Japan, New Zealand agree on intel sharing pact amid growing regional security concerns | iNFOnews | Thompson-Okanagan's News Source

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Japan, New Zealand agree on intel sharing pact amid growing regional security concerns

New Zealand Prime Minister Christopher Luxon, left, and Japan Prime Minister Fumio Kishida Fumio prepare to attend a joint press conference following their bilateral meeting at Kishida's office in Tokyo Wednesday, June 19, 2024. (David Mareuil/Pool Photo via AP)

TOKYO (AP) — Japan and New Zealand agreed Wednesday in principle on an intelligence sharing pact as their leaders shared concerns over the increasingly challenging security environment in the region, including closer ties between Russia and North Korea.

In a joint statement, Prime Minister Fumio Kishida and his New Zealand counterpart Christopher Luxon expressed concern about rising tension in the South China Sea, where China has become increasingly assertive in pressing its territorial claims.

Kishida and Luxon “welcomed the agreement in principle of an information security agreement" to facilitate classified information sharing, according to the statement released by Japan’s Foreign Ministry.

The two leaders also agreed to accelerate talks toward signing a pact that would allow the two countries' forces to share logistical support and supplies during bilateral training and other operations.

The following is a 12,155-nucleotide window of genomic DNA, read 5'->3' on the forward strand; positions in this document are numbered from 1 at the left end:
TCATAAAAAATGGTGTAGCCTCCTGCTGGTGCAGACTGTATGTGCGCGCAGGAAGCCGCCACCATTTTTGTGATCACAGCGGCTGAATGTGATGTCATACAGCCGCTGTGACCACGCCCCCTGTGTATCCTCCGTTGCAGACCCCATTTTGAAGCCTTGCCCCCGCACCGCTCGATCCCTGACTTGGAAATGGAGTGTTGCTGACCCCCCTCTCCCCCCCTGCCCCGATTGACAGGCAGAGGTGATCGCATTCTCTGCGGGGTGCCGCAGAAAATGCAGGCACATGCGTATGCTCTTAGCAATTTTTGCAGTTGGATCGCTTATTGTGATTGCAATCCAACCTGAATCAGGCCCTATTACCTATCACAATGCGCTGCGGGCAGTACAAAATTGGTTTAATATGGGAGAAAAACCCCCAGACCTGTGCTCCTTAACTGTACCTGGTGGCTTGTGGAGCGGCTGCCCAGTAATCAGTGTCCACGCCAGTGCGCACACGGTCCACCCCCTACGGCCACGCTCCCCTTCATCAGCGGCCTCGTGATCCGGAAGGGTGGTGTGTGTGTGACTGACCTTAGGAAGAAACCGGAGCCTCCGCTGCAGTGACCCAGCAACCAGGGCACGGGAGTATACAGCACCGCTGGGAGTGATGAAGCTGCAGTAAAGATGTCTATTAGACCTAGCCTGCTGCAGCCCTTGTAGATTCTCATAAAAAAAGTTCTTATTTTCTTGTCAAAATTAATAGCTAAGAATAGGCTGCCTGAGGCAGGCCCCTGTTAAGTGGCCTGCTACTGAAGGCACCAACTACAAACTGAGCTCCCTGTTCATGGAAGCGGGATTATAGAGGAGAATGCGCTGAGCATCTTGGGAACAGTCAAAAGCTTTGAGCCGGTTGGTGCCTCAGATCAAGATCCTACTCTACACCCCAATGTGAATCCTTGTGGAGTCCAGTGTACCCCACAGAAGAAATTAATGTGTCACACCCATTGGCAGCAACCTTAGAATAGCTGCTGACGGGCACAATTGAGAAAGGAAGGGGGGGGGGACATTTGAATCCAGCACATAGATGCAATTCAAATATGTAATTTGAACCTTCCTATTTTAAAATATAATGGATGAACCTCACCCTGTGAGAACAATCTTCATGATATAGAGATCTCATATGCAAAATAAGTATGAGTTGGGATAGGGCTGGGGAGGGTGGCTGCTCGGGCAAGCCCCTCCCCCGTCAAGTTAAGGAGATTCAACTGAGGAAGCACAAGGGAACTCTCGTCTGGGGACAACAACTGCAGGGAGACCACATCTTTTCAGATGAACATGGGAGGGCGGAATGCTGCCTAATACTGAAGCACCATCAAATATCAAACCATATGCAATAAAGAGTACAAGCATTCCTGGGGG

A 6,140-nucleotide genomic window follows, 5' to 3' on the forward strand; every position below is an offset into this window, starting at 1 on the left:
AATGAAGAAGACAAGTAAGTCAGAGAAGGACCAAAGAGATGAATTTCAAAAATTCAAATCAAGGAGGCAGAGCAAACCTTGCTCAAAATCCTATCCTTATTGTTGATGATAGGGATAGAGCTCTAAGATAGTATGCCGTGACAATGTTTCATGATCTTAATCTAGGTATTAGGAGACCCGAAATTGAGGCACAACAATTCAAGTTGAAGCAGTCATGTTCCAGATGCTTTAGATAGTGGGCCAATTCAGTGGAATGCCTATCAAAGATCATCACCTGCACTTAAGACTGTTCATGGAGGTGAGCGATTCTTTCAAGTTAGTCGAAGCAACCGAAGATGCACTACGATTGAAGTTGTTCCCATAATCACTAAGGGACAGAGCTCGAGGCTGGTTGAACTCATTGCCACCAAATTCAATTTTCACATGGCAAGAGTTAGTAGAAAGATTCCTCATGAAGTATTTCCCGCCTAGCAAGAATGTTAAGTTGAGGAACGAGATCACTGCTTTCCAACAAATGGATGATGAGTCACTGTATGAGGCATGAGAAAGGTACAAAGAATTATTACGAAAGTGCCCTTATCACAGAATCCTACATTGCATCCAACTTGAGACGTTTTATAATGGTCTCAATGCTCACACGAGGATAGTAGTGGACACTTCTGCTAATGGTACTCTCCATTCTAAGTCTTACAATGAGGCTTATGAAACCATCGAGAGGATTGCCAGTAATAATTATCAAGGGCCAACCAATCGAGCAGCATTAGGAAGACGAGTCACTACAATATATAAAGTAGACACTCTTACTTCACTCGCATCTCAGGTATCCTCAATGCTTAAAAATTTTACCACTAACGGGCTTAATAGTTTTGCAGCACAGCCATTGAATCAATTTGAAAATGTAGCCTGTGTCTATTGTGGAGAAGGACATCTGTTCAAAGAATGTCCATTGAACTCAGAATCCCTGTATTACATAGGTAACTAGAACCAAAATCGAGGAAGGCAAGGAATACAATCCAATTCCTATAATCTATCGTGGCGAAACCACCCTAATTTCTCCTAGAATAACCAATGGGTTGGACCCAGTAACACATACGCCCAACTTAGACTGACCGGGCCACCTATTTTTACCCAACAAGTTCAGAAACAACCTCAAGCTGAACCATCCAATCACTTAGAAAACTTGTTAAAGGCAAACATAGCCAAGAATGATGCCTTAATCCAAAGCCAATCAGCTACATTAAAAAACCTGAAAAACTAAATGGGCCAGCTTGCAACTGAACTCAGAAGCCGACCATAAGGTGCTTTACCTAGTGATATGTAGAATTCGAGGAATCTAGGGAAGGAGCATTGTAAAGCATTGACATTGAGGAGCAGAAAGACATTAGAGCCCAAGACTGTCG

Under Japan's 2022 national security strategy the country has been accelerating military buildup and expanding defense partnerships amid threats from China, North Korea and Russia.

Kishida and Luxon condemned “in the strongest possible terms” the increasing military cooperation between North Korea and Russia, including the North's shipment to Russia of ballistic missiles used against Ukraine, the joint statement said.

“There is no more important time than right now for our two countries to be engaging together to understand and to respond to the serious regional issues in Japan's neighborhood,” Luxon told a joint news conference after the talks. He said the two leaders discussed Russian President Vladimir Putin's visit to Pyongyang and “how North Korea is fueling Russia's illegal war in Ukraine.”

Putin and North Korean leader Kim Jong Un on Wednesday signed an agreement that pledged mutual aid if either country faces “aggression,” at a summit held at a time both face escalating standoffs from the West.

Putin's visit was his first in 24 years as the United States and its allies expressed growing concerns over a possible arms arrangement in which Pyongyang provides Moscow with badly needed munitions for its war in Ukraine, in exchange for economic assistance and technology transfers that could enhance the threat posed by North Korea's nuclear weapons and missile program.

Japan has signed similar intelligence agreements with eight other countries including the United States, Australia, Britain, India and South Korea, as well as with NATO. Japan is also negotiating with Canada over a similar deal and has agreed with Ukraine to start talks.


AP video journalist Richard Colombo contributed to this report.

News from © The Associated Press, 2024
The Associated Press

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